The whole right side of my chin was still completely numb, and my follow up appointment revealed the reason why – the nerve in the gum had possibly been severed, although it was impossible to tell for sure. There was a chance it would improve with time, but it was important to learn to adapt to the damage, to prevent that side of my face from going into hibernation. I recovered steadily over the summer, some of the symptoms of the concussion lasting a lot longer than anticipated.
In complete contrast to the first injury that year, the second was filled with uncertainty and with no clear timeline of recovery. The perception of pain, discomfort and suffering was amplified by the non-linear nature of the situation. It’s very easy to find comfort in uncomfortable situations when a clear line of progression and ending are laid out before you. The truth is in life, very rarely is this the case. For the 6 months after I was hyper aware of any possible changes in feeling in that side of my face, but slowly over time I began to accept it would be as it was. I had forgotten about it completely, until a couple of weeks ago, over 3 years later, I noticed one morning a slight tingling sensation where the numb patch once was. Over the next few weeks very small incremental improvements began to happen.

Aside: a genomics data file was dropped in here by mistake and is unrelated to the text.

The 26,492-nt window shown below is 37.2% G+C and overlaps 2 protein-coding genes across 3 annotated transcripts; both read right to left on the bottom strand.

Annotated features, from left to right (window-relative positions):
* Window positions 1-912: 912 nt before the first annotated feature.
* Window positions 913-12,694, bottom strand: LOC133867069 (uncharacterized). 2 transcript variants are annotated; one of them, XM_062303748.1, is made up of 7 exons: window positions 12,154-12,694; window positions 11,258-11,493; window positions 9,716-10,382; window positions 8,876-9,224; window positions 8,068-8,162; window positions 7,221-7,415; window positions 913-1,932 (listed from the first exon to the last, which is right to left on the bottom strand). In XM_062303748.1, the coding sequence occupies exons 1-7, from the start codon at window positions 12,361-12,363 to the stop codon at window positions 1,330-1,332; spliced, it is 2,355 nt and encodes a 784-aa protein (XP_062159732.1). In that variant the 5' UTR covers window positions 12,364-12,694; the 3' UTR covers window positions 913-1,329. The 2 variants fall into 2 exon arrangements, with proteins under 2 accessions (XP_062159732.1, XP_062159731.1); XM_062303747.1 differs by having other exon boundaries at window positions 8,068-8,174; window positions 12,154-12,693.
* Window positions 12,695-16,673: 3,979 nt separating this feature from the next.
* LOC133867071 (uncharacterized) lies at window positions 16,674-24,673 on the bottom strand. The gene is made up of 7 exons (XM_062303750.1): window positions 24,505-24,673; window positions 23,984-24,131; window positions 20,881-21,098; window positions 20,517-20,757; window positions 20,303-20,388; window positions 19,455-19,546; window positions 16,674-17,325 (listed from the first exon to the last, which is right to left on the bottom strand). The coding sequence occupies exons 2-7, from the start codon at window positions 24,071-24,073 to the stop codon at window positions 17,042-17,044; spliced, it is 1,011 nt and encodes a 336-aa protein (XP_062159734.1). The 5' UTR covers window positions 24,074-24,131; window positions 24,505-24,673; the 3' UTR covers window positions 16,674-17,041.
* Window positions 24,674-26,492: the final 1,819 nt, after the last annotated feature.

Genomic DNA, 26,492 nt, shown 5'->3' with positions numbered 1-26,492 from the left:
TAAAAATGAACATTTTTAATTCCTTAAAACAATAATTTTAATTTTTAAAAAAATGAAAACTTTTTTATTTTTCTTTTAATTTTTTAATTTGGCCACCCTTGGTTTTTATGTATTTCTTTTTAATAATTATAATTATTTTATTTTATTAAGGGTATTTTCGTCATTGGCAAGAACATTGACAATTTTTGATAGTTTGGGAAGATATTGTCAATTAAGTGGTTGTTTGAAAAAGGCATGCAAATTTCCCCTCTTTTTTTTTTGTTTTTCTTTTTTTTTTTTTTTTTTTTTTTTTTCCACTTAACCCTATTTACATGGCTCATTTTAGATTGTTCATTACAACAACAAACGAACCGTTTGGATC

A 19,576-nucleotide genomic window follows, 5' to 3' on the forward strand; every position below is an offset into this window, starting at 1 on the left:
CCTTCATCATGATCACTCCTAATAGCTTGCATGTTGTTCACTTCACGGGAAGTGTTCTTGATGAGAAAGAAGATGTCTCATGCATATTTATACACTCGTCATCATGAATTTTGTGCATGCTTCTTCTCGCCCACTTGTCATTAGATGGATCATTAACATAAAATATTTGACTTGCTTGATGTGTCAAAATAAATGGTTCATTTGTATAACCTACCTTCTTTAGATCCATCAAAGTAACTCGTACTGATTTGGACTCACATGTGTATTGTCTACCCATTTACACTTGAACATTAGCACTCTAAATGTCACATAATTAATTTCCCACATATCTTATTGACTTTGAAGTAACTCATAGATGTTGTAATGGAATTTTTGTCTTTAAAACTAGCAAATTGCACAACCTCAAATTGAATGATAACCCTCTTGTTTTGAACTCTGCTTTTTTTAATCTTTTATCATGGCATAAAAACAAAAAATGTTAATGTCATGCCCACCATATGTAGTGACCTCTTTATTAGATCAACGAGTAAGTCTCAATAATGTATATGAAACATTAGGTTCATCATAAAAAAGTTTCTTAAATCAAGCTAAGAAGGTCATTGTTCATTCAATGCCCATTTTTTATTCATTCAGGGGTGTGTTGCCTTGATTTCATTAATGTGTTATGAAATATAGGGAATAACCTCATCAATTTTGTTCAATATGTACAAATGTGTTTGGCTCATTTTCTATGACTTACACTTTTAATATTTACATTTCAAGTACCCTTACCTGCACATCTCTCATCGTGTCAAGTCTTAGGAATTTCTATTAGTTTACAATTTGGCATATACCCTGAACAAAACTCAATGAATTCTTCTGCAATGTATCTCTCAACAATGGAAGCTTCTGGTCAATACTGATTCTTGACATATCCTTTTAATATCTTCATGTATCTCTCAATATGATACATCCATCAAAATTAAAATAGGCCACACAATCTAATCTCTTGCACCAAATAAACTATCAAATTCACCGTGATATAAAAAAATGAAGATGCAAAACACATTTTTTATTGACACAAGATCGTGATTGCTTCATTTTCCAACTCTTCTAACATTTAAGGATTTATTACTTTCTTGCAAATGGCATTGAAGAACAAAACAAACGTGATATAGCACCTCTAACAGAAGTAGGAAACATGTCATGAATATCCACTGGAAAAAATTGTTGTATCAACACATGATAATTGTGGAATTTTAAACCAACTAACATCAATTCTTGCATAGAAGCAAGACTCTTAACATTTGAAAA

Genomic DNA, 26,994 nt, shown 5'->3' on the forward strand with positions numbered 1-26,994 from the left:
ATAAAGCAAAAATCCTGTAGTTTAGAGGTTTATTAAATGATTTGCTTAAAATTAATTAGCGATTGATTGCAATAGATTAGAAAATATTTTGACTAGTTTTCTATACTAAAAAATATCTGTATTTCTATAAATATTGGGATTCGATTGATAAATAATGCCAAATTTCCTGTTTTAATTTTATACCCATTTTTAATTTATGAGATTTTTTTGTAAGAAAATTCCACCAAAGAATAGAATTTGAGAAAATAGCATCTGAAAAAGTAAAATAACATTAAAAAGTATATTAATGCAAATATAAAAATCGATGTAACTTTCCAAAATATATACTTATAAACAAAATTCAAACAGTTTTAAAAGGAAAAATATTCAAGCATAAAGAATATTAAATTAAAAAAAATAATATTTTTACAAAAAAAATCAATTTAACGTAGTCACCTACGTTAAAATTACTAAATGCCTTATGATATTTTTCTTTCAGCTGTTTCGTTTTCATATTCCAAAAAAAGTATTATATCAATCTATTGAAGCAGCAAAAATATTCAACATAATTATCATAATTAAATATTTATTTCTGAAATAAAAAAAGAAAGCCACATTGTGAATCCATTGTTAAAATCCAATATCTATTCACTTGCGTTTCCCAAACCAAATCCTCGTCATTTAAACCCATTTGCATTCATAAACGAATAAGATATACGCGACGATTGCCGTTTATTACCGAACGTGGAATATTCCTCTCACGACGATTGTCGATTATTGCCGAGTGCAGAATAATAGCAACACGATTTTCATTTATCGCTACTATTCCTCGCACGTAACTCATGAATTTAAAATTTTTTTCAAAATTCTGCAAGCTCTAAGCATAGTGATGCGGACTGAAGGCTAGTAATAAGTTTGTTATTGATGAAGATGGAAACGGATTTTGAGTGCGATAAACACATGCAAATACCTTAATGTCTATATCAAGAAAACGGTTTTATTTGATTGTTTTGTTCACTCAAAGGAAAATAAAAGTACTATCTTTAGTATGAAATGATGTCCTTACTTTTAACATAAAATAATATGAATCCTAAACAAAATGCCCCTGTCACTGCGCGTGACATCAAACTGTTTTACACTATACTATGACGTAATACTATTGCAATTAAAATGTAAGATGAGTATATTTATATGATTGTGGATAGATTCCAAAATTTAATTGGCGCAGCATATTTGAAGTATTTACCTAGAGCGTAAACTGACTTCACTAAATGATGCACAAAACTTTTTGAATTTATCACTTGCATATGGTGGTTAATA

Ultimately in times of difficulty we search for a clear logical way out of our problems yearning a definitive end date. Answers and solutions can come when you are least searching for them. My injuries were not severe, but still made me acutely aware of the need for a timeline of progression to gain a sense of hope and perspective when recovering from anything, whatever that injury or pain might be. The challenges of 2020 have brought home that some pain and suffering cannot be seen, nor given a time or date when things will improve. Male suicide rates hit a two decade high in 2019. With the pandemic and mental health access on the NHS being pushed to the maximum during this year, I fear this statistic will only get worse. It’s great to hear so many people speaking about not suffering in silence, but the sad truth is for many this is not an option, for whatever reason.
Personally, I find this topic incredibly hard to write about, not because of ‘stigma’ or ‘taboo’ but rather writing about a subject which is so personal to each individual who has suffered in a way that cannon be seen, nor even obvious to those closest. Each individual will have their own circumstances, things that may or may not help and needs, so personal to them.
I will link some of the things that have been particularly helpful personally for me.